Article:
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December 22, 1971


Appeals (1) from a judgment of the Supreme Court in favor of plaintiff, entered November 9, 1970, in Madison County, upon a verdict rendered at a Trial Term, and (2) from an order of said court which directed that the verdict of $150,000 be set aside unless plaintiff stipulated to reduce the verdict to $100,000.

Herlihy, P. J., Aulisi, Staley, Jr., Cooke and Sweeney, JJ., concur.

On September 26, 1963, respondent's husband, Paavo Siivonen, was a paid fireman of the City of Oneida. At some time prior to 7:00 p.m. on that day a fire call came to the fire station where he was on duty. The senior officer in charge was Captain Edward C. McCulley. In response to the call, McCulley and Siivonen left the fire station in a fire truck which was driven by McCulley with Siivonen seated as a passenger on the right seat of the open cab of the truck. The route to the fire was west along Lenox Avenue to Willow Street, then north on Willow Street across the railroad crossing of the east-west bound tracks of the New York Central Railroad. Shortly after the fire engine left the station, a radio call was received that the fire engine was being slowed and blocked by a train at the Willow Street crossing. As the fire truck approached the railroad crossing, the warning crossing gates were down and closed, the gates' lights were flashing and the red warning signal lights flashing. A watchman on the north side of the tracks was waving his flags signaling McCulley to stop. As the fire truck approached the crossing, it slowed down behind an automobile which had stopped because of the warning crossing gate and then drove around the closed guard gate onto track two of the railroad tracks. Witnesses differed as to the rate of speed of the truck but most witnesses testified that the truck slowed down, went around the closed gate, and then increased its speed. After the fire engine went around the gate, the decedent Siivonen stood up and looked to his right or east from the direction the train was coming and, an instant thereafter, the fire truck was struck by the railroad engine. The impact took place on the passenger side near the right front end of the truck and both the driver and passenger were killed. There is conflicting testimony also as to when the decedent stood up on the passenger side. Some witnesses said he stood up as the truck went around the gate. The majority stated that he stood up an instant before the impact, including the fireman on the New York Central train. All witnesses agreed that only seconds transpired from the time the truck went around the gate and the collision occurred. There were brush, weeds and trees to the northeast of the crossing which obscured visibility to the east. The southernmost rail of track two was less than 30 feet north of the gate. The sight distance to the east when the fire truck was two feet north of the gate, or 26 feet south of the southernmost rail of track two, where the accident happened, was approximately 4,000 feet. At 30 feet south of the southernmost rail of track two, the sight distance to the east was only 226 feet. Appellant concedes that there is no issue relative to the negligence of the driver of the fire truck, and that appellant was negligent by reason of the negligence of its employee. The main issue is whether the decedent was guilty of contributory negligence as a matter of law, and whether the jury's finding that he was not negligent is against the weight of the evidence. On a prior appeal (Siivonen v. City of Oneida, 33 A.D.2d 934), we affirmed a judgment of no cause of action in favor of the defendant New York Central Railroad, and reversed a judgment of no cause of action in favor of the City of Oneida by reason of errors in the charge of the trial court. We did not reach on that appeal the question of decedent's contributory negligence. On this record there is no evidence from which the decedent could be found contributorily negligent as a matter of law. At the time of the accident he was under command, control and supervision of Captain McCulley, the driver, who made the decision to drive around the lowered gate onto the railroad tracks. The fact that decedent as a passenger stood up and looked in the direction of the oncoming train an instant before impact, is not sufficient, standing alone, to constitute negligence. Such a finding would be mere speculation. "The question of contributory negligence ordinarily is a question of fact. It is only when there is no dispute upon the facts and only one conclusion can be drawn therefrom that it may be decided as a question of law." (Nelson v. Nygren, 259 N. Y. 71, 76; see, also, Rossman v. La Grega, 28 N.Y.2d 300.) The issue as to decedent's contributory negligence was properly submitted to the jury as a question of fact. Appellant further contends that the verdict, as reduced by the trial court, is still excessive. At the time of his death, Siivonen was 30 years of age, in good health, with a life expectancy of 35 years. He was earning $4,000 per year as a fireman and earned from $2,000 to $3,000 per year as a carpenter in his spare time. His widow was 34 years of age at the time of his death, with a life expectancy of 32 years. Taking into consideration all of these factors, we cannot say the verdict as reduced was excessive. (La Rocco v. Penn Cent. Transp. Co., 36 A.D.2d 557, revd. on other grounds, 29 N.Y.2d 528; Sandor v. Katz, 27 A.D.2d 766.) We have considered the other issues asserted by appellant and find them to be without merit.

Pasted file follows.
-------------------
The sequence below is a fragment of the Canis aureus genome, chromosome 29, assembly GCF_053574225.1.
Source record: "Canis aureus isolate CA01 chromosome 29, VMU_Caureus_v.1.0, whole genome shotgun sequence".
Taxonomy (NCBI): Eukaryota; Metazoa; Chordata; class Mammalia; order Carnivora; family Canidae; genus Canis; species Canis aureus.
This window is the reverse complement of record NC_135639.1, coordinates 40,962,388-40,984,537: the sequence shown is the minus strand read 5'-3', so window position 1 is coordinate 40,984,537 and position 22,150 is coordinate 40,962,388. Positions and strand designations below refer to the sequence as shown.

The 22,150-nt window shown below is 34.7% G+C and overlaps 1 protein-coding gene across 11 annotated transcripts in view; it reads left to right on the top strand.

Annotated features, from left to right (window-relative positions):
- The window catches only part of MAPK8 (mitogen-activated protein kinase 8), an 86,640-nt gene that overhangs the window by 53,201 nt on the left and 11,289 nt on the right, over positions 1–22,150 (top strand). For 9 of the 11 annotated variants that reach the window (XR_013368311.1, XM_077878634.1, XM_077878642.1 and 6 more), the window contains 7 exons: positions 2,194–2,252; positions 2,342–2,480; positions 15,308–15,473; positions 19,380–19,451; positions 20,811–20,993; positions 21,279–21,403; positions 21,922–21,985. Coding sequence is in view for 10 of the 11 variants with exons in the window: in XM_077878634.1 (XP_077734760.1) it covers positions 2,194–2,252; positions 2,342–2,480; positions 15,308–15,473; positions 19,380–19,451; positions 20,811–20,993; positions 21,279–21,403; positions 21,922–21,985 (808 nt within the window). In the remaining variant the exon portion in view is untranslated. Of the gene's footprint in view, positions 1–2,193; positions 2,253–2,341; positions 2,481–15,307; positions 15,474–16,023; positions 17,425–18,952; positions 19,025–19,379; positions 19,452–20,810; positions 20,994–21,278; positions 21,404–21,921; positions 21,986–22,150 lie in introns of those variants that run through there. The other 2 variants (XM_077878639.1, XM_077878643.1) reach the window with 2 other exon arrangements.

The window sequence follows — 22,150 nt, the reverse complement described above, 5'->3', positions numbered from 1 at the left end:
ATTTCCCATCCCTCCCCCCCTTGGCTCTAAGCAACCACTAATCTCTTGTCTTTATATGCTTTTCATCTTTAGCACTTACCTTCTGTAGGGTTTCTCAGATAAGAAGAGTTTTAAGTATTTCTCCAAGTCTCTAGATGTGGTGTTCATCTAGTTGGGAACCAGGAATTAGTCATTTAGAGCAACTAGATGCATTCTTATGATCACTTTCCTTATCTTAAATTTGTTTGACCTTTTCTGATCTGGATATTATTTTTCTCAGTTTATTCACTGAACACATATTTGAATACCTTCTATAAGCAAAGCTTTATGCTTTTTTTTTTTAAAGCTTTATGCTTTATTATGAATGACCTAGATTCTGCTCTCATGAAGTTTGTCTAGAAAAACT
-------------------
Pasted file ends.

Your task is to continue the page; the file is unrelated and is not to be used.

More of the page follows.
Judgment and order affirmed, with costs.


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